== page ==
Optimization of nonatitanate electrodes for sodium-ion batteries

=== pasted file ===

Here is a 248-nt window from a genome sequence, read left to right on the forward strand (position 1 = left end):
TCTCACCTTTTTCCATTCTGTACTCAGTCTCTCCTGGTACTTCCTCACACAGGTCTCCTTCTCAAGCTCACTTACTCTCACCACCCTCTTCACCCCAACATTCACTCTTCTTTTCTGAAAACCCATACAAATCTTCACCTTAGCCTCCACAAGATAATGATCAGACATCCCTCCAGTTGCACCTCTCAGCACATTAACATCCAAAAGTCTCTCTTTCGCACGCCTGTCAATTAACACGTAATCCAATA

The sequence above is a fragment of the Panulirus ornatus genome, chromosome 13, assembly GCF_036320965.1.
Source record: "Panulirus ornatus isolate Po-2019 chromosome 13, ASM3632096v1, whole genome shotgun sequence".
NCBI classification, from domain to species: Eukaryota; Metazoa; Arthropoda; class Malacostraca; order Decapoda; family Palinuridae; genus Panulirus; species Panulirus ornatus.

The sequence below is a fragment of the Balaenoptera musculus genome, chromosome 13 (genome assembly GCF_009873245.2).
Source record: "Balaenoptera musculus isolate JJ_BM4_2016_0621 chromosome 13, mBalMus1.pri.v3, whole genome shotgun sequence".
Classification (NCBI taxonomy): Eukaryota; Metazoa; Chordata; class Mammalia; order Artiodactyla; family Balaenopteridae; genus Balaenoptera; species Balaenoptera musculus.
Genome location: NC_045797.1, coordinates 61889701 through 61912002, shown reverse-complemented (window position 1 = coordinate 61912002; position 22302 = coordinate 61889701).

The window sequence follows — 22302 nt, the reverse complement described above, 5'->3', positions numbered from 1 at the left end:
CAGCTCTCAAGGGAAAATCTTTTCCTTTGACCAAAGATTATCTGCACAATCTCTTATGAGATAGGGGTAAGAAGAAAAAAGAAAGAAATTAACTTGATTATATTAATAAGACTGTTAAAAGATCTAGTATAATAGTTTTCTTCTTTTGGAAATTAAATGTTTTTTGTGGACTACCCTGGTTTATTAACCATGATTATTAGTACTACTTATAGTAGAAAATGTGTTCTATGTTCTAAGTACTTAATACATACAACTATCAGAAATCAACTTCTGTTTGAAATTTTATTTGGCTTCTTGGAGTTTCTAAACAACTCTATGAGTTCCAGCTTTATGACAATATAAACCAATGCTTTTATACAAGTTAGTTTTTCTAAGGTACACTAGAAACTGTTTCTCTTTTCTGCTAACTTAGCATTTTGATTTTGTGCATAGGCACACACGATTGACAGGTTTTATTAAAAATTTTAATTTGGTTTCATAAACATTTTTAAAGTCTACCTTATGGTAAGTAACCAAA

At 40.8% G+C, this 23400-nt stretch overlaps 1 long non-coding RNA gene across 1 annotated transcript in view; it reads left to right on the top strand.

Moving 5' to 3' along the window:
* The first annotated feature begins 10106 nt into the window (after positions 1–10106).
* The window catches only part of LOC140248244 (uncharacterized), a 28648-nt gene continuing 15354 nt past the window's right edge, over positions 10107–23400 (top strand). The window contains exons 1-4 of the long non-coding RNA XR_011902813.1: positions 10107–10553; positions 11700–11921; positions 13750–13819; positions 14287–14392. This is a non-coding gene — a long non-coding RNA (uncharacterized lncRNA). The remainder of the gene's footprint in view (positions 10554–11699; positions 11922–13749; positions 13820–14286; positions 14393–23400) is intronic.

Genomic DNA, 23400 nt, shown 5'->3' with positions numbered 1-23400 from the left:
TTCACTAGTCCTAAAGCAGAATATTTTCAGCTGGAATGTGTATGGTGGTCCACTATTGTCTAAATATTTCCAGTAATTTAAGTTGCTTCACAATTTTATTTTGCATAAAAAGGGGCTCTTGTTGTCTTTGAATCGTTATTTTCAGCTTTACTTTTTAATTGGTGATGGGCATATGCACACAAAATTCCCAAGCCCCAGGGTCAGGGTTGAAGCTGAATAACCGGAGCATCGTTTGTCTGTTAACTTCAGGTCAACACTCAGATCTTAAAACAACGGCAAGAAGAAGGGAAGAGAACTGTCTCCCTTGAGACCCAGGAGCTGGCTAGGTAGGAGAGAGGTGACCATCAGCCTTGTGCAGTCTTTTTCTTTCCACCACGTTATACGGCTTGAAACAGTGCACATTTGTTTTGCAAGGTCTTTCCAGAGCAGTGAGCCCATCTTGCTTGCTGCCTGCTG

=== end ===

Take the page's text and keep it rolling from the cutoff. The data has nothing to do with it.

NaTi3O6(OH)·2H2O, also known as “sodium nonatitanate” (NNT) can undergo reversible sodium (de)insertion at low potentials centered around 0.3 V. The low average insertion potential and high theoretical capacity (∼200 mA h g−1 based on site considerations) suggest that it can be a promising high energy density anode material for sodium-ion batteries. However, its low practical capacity, poor capacity retention, and low initial coulombic efficiency require further material and electrode optimization. Herein, the optimization of the material properties of NNT as well as electrode engineering were used to improve these aspects of the electrochemical performance. Characterization tools including pair distribution function analysis, synchrotron X-ray diffraction, and soft and hard X-ray absorption spectroscopy were utilized to probe details of the crystal and electronic structure. Upon drying, rearrangement of the sodium ions in the interlayer space and formation of O–Na–O bridges occur. Hard and soft X-ray absorption spectroscopy show that charge transfer occurs upon discharge of the material in sodium half-cells, consistent with a reversible reductive intercalation mechanism. The best-performing electrodes were dehydrated at 500 °C, and the highest initial capacities of about 200 mA h g−1 were obtained when a CMC binder was used and NNT was carbon-coated. Wrapping NNT with only 1 wt% graphene also resulted in improved performance.